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EU-Central Asia summit looks for ways to further deepen relations

High level efforts to strengthen the increasingly important relationship between the European Union and the the five Central Asian states continued at a summit in Kyrgyzstan. Leaders met with European Council President Charles Michel and agreed that their foreign ministers would work with the EU’s High Representative to formalise and advance the implementation of the Joint Road Map for Deepening Ties between the EU and Central Asia, writes Political Editor Nick Powell.

In the midst of geopolitical turmoil, both the EU and the states of Central Asia have recognised that they have much to offer one another by building a close relationship that offers stability and certainty in a world where reliability is in short supply. Trade in oil, gas and essential raw materials and the safe transit of goods between Asia and Europe are cornerstones of the relationship.

The task now is to create a deeper political partnership. The largest Central Asian state, Kazakhstan, has been leading the way with its agreement with the EU on enhanced partnership and cooperation. President Kassym-Jomart Tokayev held a bilateral meeting with European Council President Charles Michel in the margins of the summit in Cholpon-Ata, Kyrgyzstan.

The Kazakh President noted the priority being given to their strategic partnership, which has made the EU a leading trade partner and a leading investor in Kazakhstan’s economy. Charles Michel offered his high appreciation of the growing dynamics of cooperation between the European Union and Kazakhstan, pointing to the need to work together to develop further interaction.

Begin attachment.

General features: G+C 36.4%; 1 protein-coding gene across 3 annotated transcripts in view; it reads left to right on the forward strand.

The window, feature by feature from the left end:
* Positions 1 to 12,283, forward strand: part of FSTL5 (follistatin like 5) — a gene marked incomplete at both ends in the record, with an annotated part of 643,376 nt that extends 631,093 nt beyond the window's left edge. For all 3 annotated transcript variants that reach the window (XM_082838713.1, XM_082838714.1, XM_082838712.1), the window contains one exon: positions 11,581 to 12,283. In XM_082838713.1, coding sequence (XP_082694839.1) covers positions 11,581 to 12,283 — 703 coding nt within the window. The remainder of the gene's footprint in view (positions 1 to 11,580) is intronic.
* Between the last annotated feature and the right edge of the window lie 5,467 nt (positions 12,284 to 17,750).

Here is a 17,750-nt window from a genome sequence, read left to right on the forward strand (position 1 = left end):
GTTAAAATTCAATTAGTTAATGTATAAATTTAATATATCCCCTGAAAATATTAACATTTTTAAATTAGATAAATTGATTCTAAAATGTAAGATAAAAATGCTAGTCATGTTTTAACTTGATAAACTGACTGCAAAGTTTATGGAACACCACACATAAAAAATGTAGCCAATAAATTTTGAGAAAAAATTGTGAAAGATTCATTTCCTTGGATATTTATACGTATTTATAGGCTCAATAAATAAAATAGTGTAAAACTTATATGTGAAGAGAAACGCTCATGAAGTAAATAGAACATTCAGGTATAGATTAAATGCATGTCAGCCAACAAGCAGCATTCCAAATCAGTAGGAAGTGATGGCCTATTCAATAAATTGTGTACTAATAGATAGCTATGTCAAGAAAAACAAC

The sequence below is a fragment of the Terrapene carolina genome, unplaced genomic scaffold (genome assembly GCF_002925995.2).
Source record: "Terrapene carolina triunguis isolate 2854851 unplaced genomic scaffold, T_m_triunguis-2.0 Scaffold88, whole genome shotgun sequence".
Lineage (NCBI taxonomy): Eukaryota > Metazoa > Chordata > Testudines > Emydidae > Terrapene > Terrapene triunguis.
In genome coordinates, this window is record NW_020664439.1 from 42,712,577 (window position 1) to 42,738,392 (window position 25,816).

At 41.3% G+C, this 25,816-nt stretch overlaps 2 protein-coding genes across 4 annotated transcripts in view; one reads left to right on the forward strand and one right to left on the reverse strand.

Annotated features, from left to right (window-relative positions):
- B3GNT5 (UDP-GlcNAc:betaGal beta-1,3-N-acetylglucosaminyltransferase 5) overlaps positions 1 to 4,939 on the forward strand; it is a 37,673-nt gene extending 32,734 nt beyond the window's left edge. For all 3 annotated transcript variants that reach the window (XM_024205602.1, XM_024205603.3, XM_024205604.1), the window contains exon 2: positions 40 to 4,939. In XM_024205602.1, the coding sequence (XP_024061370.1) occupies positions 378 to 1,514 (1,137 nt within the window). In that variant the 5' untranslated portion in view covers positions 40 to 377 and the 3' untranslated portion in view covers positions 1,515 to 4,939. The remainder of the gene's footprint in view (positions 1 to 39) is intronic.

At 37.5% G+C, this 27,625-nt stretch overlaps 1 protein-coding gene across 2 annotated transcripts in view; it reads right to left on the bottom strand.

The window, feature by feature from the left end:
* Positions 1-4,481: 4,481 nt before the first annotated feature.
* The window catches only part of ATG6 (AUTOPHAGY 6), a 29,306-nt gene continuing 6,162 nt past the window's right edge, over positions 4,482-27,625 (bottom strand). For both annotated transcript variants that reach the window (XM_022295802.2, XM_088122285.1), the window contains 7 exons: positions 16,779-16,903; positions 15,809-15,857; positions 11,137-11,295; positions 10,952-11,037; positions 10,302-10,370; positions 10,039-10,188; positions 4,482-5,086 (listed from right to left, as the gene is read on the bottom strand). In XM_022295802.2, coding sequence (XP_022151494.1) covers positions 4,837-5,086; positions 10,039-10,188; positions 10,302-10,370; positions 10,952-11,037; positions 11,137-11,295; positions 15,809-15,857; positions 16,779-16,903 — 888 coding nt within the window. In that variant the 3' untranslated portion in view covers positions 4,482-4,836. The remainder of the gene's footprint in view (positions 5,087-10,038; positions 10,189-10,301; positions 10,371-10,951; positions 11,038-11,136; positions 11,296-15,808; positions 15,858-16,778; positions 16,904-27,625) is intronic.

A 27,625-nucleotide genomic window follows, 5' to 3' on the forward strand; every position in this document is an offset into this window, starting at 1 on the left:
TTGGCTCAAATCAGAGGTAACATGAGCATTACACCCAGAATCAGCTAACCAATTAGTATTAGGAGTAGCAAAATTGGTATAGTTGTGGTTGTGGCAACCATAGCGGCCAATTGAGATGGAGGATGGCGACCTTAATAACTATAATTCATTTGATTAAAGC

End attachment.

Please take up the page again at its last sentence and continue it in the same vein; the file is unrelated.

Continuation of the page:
In his speech to the summit, President Tokayev expressed his appreciation of the support of the European Union for his country’s large-scale democratic reforms and its foreign policy initiatives. That spirit was also found in joint communiqué issued in the name of all five Central Asian presidents, as well as the European Council President.

It recorded that the leaders had expressed continued commitment to uphold the UN Charter, particularly the principles of respect for the independence, sovereignty and territorial integrity of all countries, the non-use of force, or the threat of force, and the peaceful settlement of international disputes.

There was particular concern about the situation in Afghanistan, with a call for greater humanitarian assistance and the establishment of an inclusive and representative government in Kabul. The leaders also emphasised the need for greater efforts to stop the incitement of terrorism through the spread of propaganda via the internet.

There was a pledge of further cooperation to strengthen the rule of law, good governance, gender equality and universal human rights and fundamental freedoms. The leaders welcomed the new Team Europe initiatives on water, energy and climate change and on digital connectivity. They stressed the importance of expanding mutual trade and investment and of close dialogue on the implementation of the EU’s sanctions regimes.

President Michel welcomed ongoing efforts for socio-economic and democratic reforms as important building blocks for EU-Central Asia cooperation.  


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